Halloween Extravaganza: JG Faherty: Halloween & My Writing Career

I love these blog posts because I can let the authors pretty much do what they want. In this one, JG tells us about a Halloween that led him to be the author he is now. A great read.


Hello, there! My name is JG Faherty, I’m a horror and dark fiction author, and I’ve been granted free reign for today’s blog. So strap and in prepare yourself for some Halloween-themed brain musings.

I thought long and hard about what to discuss today. The topic of Halloween offers so many options – the history of the holiday, childhood memories, what Halloween means to me, things I’ve written that deal with Halloween.

In the end, I decided to do something of an amalgam and talk about not just a strong Halloween moment but how that moment impacted me as a writer.

I’ve always been a huge fan of Halloween, all the way back to when I was a little kid dressing up as Spider Man, trick-or-treating with my friends, and watching the Great Pumpkin. Back then, it would only be on once the whole month of October and I made sure to never miss it. As I got a little older, two things happened – I added the juvenile pranks of Gate Night/Mischief Night to my celebration (shaving cream, soap, flaming dog poo, all the standards!) and I discovered a book: Something Wicked This Way Comes, by Ray Bradbury.

Wow.

To the 12-year-old me, that was possibly the most amazing book ever. Better than Poe, Shelley, Stoker, or Verne, the classic writers I’d been reading up to that point. Better than the Hardy Boys. Better than James Blish, who was writing a lot of Star Trek tie-ins that I enjoyed so much. Better even than Heinlein, who I’d recently discovered.

I fell in love, not just with the book, and Bradbury as a writer, but with how it spoke to me. A kid from a small town in the country who loved scary stuff and carnivals. (Did I mention we used to play in the local graveyards?)

I probably read that book three times before I got into high school, and another three times since. It didn’t start my life-long infatuation with all things horror and Halloween, but it did give me a particular fondness for small-town terrors, Halloween-themed stories, and coming of age stories.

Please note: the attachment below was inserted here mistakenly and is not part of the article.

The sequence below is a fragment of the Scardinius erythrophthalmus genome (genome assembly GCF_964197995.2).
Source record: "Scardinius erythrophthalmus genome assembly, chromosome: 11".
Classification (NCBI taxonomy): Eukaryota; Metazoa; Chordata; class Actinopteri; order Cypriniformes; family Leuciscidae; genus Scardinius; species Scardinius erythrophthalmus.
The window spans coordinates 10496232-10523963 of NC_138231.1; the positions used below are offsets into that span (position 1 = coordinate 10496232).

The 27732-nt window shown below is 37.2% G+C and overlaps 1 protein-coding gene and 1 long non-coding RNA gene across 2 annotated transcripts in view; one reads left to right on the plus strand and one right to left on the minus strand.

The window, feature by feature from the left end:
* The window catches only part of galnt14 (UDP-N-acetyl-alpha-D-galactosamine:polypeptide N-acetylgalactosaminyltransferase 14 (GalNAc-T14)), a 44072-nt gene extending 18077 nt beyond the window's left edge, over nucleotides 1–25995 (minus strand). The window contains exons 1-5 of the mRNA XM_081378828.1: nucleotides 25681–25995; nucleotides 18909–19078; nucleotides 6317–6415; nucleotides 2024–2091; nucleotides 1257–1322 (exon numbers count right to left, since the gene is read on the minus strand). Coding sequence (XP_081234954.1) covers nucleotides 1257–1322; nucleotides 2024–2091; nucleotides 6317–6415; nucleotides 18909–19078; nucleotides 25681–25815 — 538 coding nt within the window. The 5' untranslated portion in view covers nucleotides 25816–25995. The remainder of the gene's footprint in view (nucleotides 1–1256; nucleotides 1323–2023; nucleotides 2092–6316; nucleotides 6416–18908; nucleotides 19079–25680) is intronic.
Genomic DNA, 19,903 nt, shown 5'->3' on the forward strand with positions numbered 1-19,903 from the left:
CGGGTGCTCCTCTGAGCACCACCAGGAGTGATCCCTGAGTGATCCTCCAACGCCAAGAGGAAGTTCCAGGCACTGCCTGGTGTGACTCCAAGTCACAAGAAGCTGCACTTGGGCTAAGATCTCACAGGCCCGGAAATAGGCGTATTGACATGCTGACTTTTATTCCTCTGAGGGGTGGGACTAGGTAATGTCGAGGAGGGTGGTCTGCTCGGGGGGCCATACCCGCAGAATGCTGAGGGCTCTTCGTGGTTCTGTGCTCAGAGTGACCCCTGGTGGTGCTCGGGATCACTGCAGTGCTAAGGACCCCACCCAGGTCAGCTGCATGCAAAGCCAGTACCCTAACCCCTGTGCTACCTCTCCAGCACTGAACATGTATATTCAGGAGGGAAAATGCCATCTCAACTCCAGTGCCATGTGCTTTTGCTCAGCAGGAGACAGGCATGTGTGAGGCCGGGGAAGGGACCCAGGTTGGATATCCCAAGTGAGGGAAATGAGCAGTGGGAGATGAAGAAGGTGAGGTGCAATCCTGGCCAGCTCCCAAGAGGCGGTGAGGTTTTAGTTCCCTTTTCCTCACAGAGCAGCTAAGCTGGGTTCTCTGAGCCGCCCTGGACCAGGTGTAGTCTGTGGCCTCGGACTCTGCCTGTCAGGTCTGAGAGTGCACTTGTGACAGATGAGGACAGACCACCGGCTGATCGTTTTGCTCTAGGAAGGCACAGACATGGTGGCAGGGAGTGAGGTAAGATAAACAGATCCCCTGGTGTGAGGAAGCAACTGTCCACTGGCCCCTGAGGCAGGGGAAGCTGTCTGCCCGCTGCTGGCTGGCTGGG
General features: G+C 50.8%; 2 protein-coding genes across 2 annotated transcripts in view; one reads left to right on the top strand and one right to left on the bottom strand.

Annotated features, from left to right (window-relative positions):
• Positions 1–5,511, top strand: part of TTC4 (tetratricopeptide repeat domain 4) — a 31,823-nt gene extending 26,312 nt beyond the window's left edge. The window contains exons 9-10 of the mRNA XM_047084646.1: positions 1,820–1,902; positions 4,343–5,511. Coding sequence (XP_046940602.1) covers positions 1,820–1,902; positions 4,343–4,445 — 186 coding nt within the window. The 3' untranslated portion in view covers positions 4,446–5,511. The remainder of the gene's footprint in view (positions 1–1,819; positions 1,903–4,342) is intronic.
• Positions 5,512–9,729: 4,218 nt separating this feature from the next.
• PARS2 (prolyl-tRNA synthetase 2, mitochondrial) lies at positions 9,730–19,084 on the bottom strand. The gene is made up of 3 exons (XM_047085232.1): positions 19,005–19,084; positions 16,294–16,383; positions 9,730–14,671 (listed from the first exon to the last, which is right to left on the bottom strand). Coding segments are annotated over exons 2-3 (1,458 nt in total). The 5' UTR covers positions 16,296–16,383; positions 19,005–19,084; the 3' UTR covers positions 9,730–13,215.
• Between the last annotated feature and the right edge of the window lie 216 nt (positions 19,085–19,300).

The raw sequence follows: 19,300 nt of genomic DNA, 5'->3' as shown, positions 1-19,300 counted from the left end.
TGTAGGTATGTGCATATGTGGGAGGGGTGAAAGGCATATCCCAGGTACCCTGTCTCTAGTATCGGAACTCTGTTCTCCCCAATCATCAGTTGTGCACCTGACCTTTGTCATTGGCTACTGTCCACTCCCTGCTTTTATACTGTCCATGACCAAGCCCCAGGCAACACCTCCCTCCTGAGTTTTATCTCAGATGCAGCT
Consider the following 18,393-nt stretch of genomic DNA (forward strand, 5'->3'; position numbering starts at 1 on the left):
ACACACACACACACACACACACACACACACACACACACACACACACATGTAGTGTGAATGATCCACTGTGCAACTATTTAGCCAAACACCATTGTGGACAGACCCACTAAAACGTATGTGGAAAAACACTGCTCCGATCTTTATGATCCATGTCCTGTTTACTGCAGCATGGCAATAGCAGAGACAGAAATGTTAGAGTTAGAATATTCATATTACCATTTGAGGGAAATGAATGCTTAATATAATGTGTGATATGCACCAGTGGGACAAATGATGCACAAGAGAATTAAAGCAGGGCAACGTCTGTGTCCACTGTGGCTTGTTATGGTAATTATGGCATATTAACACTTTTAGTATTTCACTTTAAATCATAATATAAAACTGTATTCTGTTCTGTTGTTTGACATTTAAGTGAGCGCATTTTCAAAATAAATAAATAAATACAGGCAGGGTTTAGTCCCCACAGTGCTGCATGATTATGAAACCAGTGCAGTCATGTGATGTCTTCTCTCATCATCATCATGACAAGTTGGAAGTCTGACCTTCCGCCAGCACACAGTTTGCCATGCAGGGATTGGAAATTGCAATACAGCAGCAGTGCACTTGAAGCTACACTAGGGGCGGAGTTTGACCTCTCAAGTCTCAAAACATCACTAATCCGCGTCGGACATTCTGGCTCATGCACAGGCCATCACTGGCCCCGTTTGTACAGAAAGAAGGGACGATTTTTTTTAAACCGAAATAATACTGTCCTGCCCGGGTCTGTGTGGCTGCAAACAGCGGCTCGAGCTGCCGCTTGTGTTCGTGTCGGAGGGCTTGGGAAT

Which leads me to the year 2001.

Yes, we’ve jumped forward quite a bit. 2001 was the year I started writing fiction. The previous year, I’d gotten a side job writing study guides for The Princeton Review, 4th and 5th grade, mostly. English, Language Arts. Each book was about 100 pages long and I had to write the practice reading assignments plus all the questions and answers. Although I’d always had a deep desire to be a writer, I’d never thought I had the ability, and other than 1 very abortive attempt in college, I never tried. I did a lot of writing for work, as a research scientist and laboratory manager, but never fiction.

Until those study guides. And I discovered it was fun. And it came easy to me. I’ve talked about how this led to me writing my first fiction in other blogs, so I won’t repeat that here.

By 2001, I had 2 short stories published. A few others in the works. And then it happened.

The dream.

A bunch of college students stuck inside a Halloween carnival, run by a demon. They had to go through every room in the haunted mansion, where all the monsters came alive. A cool dream, right?

But there was more.

I dreamed an entire novel, from beginning to end. And not just one story, but a whole series of them. I saw not just the haunted mansion, but also all the other rides, the side shows, the games. The monsters behind the masks at every booth. How the carnival appeared every Halloween since the dawn of time, never in the same place.

When I woke up, I immediately grabbed a notebook and pen and started writing. I wrote and I wrote and I wrote. For two weeks, I wrote in the morning, at lunch, and after work. I wrote on the weekends. And I finished that novel in record time. Not an outline, the whole damn novel!

Then I transcribed it into the computer. 137,000 words. I proofed it, got it down to 129,000.

It didn’t sell. I was young and naïve then, I knew nothing about the publishing industry or how bad the quality of a first novel is. Over the next few years, I honed my skills, kept rewriting that book, took the Borderlands Writers Bootcamp and had famous writers critique it. I got a mentor through the Horror Writers Association and she helped me.

And in 2009, I sold it. Carnival of Fear. Published in 2010. Still available (feel free to buy it!).

But remember how I said I dreamed of more?

There’s a lot more.

I wrote 3 short stories based on that carnival. And a novella, which was published by Samhain Publishing a few years ago. Plus some poems. I have the sequel to Carnival of Fear half-written in my computer, and the only reason it’s not complete is because I’ve worked on other books before it. During that dream, I saw the sequel, the spin-off stories. I woke up with ideas for what could happen on every ride, under every tent. I knew which ones would be short stories and which ones longer pieces.

Never in my life had I ever experienced anything like that, and never since.

Although I have, and will, write about other things, every couple of years in one way or another I come back to the world of Carnival of Fear and pluck another story from my dream memories.

What is it about the Carnival of Fear universe that is so vital to me I keep going back to it?

It’s my Something Wicked. In the past, I’ve said my book was an homage to Bradbury’s. And it is. Teens, haunted carnival, strange carnies, bad things happen. But it’s more than that.